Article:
Email Address

Phone Number

(876) 969-1356


4 Goodwood Terrace,
Kingston 10, Jamaica

Diagnostic Services

At Animalcare Veterinary Hospital, we offer a variety of important diagnostic procedures for your pet. Sometimes, in order to determine exactly what is wrong with the patient, a more intensive examination may be required that may involve laboratory tests of blood or other specimens, x-rays of specific body parts or ultrasonography.  Our animal hospital can use these procedures to make a better diagnosis, and give your pet the correct treatment they need to get better.


We have at our 2 locations, a complete in-house blood analyser laboratory, allowing us to run blood samples and obtain results in the clinic in less than an hour.  The ability to obtain lab results the same day is especially valuable for very sick animals or those requiring anaesthesia for unplanned emergency surgery. Depending on the results of the blood work changes may have to be made to the standard general anaesthetic protocol and in some cases, surgery has to be performed only under local anaesthesia.  Blood work is also a routine part of a diagnostic work up, and helps the veterinarian provide your animal with the best treatment options and care.  We also send swab and tissue samples to our sister ISO 17025-accredited microbiology laboratory for analysis and for more specialized tests we are also able to send samples to overseas veterinary reference laboratories.


Ultrasounds and radiographs (x-rays) are some of the most useful diagnostic tools in veterinary medicine. Both tools allow veterinarians to get information about your pet’s internal organs without surgery or any pain. Our veterinarians have received special training to interpret the images taken from radiographs and ultrasounds in order to properly diagnose your pet. Ultrasound is often considered more exact than radiographs because it provides a movie of internal movement instead of still pictures. The imaging modality for diagnosing gastrointestinal disease and disorders is endoscopy.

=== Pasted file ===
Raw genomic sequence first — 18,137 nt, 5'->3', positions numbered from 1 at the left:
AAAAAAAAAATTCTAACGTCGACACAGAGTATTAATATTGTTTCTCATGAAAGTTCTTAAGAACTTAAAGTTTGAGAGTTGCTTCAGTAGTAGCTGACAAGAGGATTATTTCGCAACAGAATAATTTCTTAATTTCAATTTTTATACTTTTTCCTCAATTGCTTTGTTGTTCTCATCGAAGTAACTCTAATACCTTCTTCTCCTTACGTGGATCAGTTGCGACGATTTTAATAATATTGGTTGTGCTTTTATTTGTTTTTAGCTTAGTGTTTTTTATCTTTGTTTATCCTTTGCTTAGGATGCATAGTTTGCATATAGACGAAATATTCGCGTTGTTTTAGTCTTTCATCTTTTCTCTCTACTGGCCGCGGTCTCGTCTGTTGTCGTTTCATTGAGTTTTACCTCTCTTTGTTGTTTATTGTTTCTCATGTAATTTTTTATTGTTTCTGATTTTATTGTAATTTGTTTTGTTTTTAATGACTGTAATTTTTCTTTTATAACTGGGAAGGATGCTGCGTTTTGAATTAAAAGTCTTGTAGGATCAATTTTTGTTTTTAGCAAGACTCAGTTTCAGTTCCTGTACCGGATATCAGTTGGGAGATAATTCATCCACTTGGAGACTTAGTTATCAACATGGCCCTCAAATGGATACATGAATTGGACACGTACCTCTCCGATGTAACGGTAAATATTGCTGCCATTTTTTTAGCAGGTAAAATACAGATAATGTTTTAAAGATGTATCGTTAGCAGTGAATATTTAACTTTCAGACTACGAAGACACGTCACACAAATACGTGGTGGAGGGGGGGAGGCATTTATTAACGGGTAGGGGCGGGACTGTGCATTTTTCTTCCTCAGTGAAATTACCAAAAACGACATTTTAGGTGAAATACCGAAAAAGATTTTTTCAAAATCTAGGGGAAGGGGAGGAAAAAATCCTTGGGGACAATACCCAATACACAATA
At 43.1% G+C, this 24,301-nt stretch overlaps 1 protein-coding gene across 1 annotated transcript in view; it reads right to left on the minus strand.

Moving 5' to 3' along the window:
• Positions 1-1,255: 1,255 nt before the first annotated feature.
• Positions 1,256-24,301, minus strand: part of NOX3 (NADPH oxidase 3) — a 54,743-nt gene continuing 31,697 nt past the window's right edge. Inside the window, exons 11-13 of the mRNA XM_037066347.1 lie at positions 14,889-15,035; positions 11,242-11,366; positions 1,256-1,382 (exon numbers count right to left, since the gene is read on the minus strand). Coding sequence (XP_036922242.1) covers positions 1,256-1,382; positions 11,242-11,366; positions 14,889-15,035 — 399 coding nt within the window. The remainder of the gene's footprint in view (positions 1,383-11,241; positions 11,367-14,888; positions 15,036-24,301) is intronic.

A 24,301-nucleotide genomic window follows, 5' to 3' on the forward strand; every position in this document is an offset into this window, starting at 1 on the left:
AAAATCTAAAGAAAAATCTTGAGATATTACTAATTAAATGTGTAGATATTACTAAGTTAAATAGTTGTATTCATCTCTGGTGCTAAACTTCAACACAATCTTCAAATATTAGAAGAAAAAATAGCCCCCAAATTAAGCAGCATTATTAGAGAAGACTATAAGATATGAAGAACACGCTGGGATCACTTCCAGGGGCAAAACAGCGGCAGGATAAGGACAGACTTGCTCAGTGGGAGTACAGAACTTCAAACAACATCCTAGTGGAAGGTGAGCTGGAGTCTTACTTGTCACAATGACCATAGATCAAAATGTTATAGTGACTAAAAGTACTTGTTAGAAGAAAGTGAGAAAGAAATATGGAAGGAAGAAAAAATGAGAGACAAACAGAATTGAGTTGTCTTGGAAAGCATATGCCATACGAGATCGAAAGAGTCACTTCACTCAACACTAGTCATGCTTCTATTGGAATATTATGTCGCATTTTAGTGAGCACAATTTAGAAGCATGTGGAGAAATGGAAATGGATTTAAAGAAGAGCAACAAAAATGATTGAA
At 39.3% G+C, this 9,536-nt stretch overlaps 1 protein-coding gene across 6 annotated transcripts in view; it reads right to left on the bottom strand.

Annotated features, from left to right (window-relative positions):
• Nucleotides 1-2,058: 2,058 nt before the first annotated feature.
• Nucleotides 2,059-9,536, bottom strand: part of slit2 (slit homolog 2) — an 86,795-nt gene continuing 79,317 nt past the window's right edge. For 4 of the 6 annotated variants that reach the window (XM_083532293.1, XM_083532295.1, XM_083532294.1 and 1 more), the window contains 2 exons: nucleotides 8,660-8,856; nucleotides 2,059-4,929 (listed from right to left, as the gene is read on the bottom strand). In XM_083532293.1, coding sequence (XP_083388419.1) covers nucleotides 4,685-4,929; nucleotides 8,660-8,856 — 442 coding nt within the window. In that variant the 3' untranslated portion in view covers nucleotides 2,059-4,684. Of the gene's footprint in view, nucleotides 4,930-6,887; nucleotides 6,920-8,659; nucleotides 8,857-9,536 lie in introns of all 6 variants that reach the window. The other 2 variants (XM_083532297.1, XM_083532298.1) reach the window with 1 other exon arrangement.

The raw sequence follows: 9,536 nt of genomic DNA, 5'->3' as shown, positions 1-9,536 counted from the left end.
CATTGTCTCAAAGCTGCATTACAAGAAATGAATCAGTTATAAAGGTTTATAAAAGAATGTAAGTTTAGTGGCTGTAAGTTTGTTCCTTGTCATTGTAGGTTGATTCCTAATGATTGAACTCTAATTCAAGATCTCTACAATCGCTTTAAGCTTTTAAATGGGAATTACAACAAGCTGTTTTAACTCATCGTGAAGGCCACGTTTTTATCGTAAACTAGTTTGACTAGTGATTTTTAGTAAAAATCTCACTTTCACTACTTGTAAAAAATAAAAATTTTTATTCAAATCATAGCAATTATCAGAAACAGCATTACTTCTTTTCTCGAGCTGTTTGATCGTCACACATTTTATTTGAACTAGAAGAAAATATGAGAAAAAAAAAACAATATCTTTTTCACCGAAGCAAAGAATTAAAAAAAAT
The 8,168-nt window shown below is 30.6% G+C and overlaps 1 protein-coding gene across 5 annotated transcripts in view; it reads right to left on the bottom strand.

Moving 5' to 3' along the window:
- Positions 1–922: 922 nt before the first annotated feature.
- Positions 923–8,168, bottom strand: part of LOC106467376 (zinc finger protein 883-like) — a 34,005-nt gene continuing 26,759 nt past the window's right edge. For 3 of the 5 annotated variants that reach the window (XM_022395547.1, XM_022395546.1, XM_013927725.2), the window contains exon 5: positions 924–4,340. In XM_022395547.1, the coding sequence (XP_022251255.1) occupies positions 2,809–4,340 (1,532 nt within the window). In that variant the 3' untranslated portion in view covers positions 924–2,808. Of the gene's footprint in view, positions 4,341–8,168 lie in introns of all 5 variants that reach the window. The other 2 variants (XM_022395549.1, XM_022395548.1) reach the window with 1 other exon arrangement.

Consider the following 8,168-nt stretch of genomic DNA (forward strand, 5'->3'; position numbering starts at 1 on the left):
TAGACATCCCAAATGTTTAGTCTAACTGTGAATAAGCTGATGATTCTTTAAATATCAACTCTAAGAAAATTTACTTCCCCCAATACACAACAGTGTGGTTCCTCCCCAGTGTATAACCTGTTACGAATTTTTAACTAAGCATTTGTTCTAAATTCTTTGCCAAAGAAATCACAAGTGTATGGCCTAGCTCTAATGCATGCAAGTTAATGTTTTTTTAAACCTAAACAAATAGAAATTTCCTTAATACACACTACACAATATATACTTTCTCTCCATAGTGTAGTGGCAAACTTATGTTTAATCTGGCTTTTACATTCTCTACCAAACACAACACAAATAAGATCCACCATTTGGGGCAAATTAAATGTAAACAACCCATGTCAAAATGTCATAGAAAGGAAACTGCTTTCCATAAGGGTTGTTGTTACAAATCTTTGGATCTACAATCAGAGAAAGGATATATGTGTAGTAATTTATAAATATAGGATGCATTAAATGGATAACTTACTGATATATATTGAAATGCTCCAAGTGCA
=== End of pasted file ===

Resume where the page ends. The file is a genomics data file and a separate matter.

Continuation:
Ultrasounds are often used to examine soft tissue and are most often used to detect:

  • Cancers and other forms of tissue proliferation
  • Endocrine dysfunction
  • Pregnancies
  • Fluids and cysts
  • Bladder stones

To perform an ultrasound a sonographer applies gel to a certain area on your pet. A handheld tool called a transducer is moved in the gel strategically over the body part. This transducer produces sound waves that echo and reveal what is at that site. The images are shown on a monitor that is connected to the transducer.

X-rays can be used to identify:

  • Fractures (broken bones)
  • Arthritis
  • Spinal cord disease
  • Bladder stones
  • Hip dysplasia

X-rays use a small amount of radiation to capture images as it passes through your pet. The amount of radiation is so small that it poses no risk to your pet even after multiple exposures. The three most common types of X-rays are abdominal, chest and orthopaedic. At Animalcare Veterinary Hospital we employ digital radiography to provide our patients with an advanced, non-invasive diagnostic tool and to streamline the image-taking process and gather high quality images with a level of detail not afforded by standard film.


Veterinary endoscopy aids in the diagnosis and treatment of problems occurring in the upper and lower gastrointestinal tracts. The endoscope is a long flexible tube with a light and camera at the end. The endoscope is inserted into the body through an opening such as the mouth or anus. An endoscope allows a more complete examination of the oesophagus, stomach, and some areas of the intestines in order to diagnose gastrointestinal disorders, cancerous growths, polyps, and other problems. The endoscope is also useful in obtaining samples of potentially infected or cancerous material and serves as the visual aid during a biopsy, allowing the doctor to obtain the best sample for evaluation. This helps diagnose malignancies in the gastrointestinal tract as well as gastrointestinal disorders like Inflammatory Bowel Disease.


Electrocardiographs (ECG) are snapshots of how your pet’s heart functions. These are very helpful at detecting numerous types of arrhythmias as well as a handful of other cardiac conditions that can be difficult to identify through a stethoscope. You probably have seen an ECG machine, also known as an EKG machine, or have had one of these tests in your doctor’s office as they are commonly used to test for and diagnose common heart conditions in humans. An ECG test is a non-invasive procedure that involves simply connecting four electrodes to your pet’s skin. The machine will read the electrical impulses coming from the heart as the heart contracts and provide a graph for your veterinarian to read. If we notice any abnormalities, we will explain them to you and advise you on the next steps.

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